For the first time since the Super Bowl’s inception, the game will be played in a cold-weather city. The weather hasn’t been much of a concern in years past, but it could be an issue on Feb. 2.

The contest between the Denver Broncos and Seattle Seahawks is set to be held at MetLife Stadium, an outdoor stadium in New Jersey. As a result, Super Bowl XLVIII could see the coldest weather in the history of the game. 

The Super Bowl is usually held places like Florida, Southern California, or cities with a dome. In the last five Super Bowls that were played outdoors, all of the games featured high temperatures in the 60s. The lowest ever high temperature recorded came in 2000, when an ice storm in Atlanta prevented the temperature from surpassing 35 degrees. That game, though, was played inside a dome.

The current AccuWeather forecast is predicting a high of 32 degrees with a low of 22. That’s colder than the historical average on Feb. 2, which usually sees a high of 40 degrees and a low of 24 degrees. With the game just less than two weeks away, though, it’s hard to predict what the weather will actually be like. NFL commissioner Roger Goodell says he hasn’t even looked at the forecast.

“One is, I’m not sure how reliable forecasts are this far out,” Goodell told the New York Daily News. “And two is, we have a whole group of people that are getting the best information, have the right team together, to make sure we have appropriate information at the right time. There’s nothing I can do about that. Our team has been working to be prepared for all alternatives and I’m confident they will be.”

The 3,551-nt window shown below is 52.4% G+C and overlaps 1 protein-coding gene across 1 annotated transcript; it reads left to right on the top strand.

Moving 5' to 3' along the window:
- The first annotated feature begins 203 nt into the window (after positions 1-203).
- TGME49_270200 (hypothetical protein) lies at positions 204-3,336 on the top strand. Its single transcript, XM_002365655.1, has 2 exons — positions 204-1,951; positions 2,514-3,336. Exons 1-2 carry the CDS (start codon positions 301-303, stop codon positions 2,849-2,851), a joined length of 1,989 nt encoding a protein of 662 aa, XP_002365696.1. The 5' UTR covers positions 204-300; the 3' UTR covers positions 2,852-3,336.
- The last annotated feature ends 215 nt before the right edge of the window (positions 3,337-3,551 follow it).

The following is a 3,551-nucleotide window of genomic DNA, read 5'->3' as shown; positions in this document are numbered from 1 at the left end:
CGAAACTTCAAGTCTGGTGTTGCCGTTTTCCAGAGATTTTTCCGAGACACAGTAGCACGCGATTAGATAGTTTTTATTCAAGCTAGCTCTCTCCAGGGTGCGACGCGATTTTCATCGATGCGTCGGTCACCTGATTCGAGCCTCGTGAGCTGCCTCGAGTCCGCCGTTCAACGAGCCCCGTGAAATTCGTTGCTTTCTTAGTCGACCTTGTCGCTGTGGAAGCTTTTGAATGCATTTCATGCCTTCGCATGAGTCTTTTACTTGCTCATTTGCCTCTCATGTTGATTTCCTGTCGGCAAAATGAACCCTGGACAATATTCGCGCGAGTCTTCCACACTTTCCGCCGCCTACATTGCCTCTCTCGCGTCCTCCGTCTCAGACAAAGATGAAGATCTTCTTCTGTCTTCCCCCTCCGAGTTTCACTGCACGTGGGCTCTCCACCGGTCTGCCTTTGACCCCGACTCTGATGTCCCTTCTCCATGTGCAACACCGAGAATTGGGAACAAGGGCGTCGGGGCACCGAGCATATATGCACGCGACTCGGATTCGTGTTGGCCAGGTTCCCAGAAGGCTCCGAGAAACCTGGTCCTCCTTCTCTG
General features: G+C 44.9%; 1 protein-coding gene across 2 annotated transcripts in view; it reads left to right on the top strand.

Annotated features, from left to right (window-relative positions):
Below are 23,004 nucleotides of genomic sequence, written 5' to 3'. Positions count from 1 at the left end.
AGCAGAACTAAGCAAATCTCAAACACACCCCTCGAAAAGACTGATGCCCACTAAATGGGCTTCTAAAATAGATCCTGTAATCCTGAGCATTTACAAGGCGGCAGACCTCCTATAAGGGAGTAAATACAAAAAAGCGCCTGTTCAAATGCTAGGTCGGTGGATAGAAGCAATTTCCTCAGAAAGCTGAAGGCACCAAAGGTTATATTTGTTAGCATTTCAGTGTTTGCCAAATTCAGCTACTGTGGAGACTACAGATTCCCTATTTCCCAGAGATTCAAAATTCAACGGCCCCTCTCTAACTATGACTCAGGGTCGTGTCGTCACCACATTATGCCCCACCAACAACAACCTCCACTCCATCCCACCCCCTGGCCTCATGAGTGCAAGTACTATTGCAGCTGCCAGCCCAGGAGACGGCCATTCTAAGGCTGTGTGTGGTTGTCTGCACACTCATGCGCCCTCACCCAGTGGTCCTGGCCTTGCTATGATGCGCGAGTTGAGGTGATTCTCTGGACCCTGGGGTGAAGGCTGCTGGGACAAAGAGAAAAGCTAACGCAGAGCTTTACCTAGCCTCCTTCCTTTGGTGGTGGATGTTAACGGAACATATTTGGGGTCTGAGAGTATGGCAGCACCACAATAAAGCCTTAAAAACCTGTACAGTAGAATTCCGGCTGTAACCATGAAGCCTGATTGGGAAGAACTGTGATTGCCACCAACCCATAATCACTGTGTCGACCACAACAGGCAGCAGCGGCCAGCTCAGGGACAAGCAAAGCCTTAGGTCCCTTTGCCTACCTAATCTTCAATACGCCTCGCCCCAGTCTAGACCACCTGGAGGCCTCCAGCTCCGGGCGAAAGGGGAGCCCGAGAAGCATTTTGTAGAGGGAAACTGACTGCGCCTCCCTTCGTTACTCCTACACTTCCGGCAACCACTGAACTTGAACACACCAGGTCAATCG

The biggest fear for those attending the game might be the chance of precipitation. Twelve days before the games, the New York/New Jersey area has been hit with a snowstorm, and there are concerns that the same could happen on the day of the Super Bowl.

The current forecast calls for clear skies during the game. However, the weather report says it could rain or snow before kickoff.

The issue of the weather made the decision to play the Super Bowl in New Jersey a very controversial one. Talks surrounding a possible Super Bowl at the home stadium of the New York Giants and New York Jets began almost a decade ago, and eventually the owners agreed to have the game played in a cold-weather city.

"A little bit of snow during the game will make it all that much more historical, all that much more romantic, all that much more competitive and fun, I think — all that much more visual," said Frank Supovitz, the NFL’s senior vice president of events, according to

"There’s nothing wrong with a little bit of snow during Super Bowl XLVIII.”